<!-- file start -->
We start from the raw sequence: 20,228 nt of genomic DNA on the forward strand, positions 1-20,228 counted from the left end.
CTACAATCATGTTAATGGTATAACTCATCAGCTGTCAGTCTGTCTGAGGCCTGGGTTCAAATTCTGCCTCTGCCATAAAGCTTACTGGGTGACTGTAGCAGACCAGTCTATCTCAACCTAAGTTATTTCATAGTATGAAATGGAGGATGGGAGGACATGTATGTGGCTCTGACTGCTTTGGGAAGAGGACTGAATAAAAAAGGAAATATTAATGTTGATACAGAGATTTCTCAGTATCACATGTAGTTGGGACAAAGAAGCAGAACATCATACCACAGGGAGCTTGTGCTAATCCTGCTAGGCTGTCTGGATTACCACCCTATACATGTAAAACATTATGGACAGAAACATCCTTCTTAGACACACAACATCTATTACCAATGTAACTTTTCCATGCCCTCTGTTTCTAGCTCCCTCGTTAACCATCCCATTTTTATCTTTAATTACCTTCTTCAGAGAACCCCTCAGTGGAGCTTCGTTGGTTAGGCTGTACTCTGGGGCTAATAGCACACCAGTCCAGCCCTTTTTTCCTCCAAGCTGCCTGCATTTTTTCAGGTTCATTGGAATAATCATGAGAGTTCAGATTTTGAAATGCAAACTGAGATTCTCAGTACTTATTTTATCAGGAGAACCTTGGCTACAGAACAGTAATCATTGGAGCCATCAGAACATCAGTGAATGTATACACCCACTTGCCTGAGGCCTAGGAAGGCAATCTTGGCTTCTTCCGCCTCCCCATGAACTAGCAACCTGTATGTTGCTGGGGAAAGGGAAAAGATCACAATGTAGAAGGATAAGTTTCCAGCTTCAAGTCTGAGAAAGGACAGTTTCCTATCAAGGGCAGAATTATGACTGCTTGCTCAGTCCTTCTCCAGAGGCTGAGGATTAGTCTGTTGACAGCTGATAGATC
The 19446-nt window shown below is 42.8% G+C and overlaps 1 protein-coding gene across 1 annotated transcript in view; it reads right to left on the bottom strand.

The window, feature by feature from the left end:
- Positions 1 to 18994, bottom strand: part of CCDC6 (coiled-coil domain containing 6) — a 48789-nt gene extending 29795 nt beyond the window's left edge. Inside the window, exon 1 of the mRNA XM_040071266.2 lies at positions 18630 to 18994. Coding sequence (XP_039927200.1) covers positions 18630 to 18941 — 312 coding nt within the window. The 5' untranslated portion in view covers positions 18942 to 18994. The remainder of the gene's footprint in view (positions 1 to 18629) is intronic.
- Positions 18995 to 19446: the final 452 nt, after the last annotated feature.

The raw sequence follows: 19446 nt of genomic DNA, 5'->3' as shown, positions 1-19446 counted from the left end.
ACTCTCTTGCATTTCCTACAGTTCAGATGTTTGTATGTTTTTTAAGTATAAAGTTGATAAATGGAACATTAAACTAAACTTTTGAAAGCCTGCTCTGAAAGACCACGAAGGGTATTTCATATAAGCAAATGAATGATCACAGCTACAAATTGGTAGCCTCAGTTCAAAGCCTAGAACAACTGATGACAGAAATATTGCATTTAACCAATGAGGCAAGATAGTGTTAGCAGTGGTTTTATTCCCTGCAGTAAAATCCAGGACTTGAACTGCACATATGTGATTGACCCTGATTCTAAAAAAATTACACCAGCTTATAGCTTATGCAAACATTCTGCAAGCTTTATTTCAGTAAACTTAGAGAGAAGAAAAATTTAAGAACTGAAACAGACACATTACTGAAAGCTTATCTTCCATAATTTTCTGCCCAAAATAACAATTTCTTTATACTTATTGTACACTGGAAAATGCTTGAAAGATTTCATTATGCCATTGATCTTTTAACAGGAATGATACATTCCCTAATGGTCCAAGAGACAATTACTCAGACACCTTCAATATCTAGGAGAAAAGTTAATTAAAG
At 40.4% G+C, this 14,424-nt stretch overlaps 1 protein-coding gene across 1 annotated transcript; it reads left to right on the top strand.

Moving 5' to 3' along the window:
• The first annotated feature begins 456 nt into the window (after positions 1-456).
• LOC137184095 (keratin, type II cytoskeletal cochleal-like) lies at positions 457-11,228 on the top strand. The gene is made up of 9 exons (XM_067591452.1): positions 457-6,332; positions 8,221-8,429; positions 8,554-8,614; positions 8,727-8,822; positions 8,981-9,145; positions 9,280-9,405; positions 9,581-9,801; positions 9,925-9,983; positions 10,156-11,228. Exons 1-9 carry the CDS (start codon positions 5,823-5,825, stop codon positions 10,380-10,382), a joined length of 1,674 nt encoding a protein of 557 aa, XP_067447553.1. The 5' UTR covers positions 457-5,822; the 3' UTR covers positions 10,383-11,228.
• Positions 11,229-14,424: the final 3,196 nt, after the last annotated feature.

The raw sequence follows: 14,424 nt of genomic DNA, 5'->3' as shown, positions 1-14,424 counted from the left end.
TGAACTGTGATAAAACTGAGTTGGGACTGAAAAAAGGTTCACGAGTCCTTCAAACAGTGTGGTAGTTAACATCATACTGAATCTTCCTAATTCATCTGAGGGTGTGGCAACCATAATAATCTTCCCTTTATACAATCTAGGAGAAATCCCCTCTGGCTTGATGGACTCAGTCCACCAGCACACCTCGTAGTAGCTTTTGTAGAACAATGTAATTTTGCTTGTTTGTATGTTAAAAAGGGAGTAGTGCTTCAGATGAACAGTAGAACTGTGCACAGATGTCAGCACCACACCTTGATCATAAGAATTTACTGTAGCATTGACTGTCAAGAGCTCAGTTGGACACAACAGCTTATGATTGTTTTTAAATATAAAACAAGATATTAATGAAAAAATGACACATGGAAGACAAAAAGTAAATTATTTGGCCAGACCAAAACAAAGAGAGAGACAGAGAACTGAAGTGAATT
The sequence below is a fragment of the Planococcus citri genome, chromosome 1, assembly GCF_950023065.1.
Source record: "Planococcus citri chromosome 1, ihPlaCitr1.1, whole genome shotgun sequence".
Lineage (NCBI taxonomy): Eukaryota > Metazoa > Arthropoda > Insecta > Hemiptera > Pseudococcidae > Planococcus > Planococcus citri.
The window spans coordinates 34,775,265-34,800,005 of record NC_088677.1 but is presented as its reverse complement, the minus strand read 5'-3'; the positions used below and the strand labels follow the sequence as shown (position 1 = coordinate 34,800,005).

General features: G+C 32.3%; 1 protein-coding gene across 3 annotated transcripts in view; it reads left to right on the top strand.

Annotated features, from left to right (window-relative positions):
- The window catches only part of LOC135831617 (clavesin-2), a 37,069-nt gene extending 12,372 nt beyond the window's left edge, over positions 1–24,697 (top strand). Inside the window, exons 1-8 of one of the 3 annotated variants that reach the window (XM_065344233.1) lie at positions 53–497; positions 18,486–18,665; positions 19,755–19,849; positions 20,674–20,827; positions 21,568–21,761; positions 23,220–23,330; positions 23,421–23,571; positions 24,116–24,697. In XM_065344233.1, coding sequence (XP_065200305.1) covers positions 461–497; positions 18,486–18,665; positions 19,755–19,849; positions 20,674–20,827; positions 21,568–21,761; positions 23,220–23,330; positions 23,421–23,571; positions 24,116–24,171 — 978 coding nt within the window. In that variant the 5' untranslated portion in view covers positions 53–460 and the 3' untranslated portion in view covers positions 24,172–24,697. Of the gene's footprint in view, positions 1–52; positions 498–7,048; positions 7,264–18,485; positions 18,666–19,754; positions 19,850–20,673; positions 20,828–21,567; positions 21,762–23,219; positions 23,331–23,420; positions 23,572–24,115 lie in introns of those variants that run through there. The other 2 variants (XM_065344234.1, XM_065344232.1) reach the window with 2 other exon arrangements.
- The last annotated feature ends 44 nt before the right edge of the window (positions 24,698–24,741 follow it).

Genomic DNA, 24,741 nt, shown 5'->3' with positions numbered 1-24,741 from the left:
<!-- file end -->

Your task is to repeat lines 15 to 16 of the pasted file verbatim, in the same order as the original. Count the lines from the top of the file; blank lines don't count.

TGAACTGTGATAAAACTGAGTTGGGACTGAAAAAAGGTTCACGAGTCCTTCAAACAGTGTGGTAGTTAACATCATACTGAATCTTCCTAATTCATCTGAGGGTGTGGCAACCATAATAATCTTCCCTTTATACAATCTAGGAGAAATCCCCTCTGGCTTGATGGACTCAGTCCACCAGCACACCTCGTAGTAGCTTTTGTAGAACAATGTAATTTTGCTTGTTTGTATGTTAAAAAGGGAGTAGTGCTTCAGATGAACAGTAGAACTGTGCACAGATGTCAGCACCACACCTTGATCATAAGAATTTACTGTAGCATTGACTGTCAAGAGCTCAGTTGGACACAACAGCTTATGATTGTTTTTAAATATAAAACAAGATATTAATGAAAAAATGACACATGGAAGACAAAAAGTAAATTATTTGGCCAGACCAAAACAAAGAGAGAGACAGAGAACTGAAGTGAATT
The sequence below is a fragment of the Planococcus citri genome, chromosome 1, assembly GCF_950023065.1.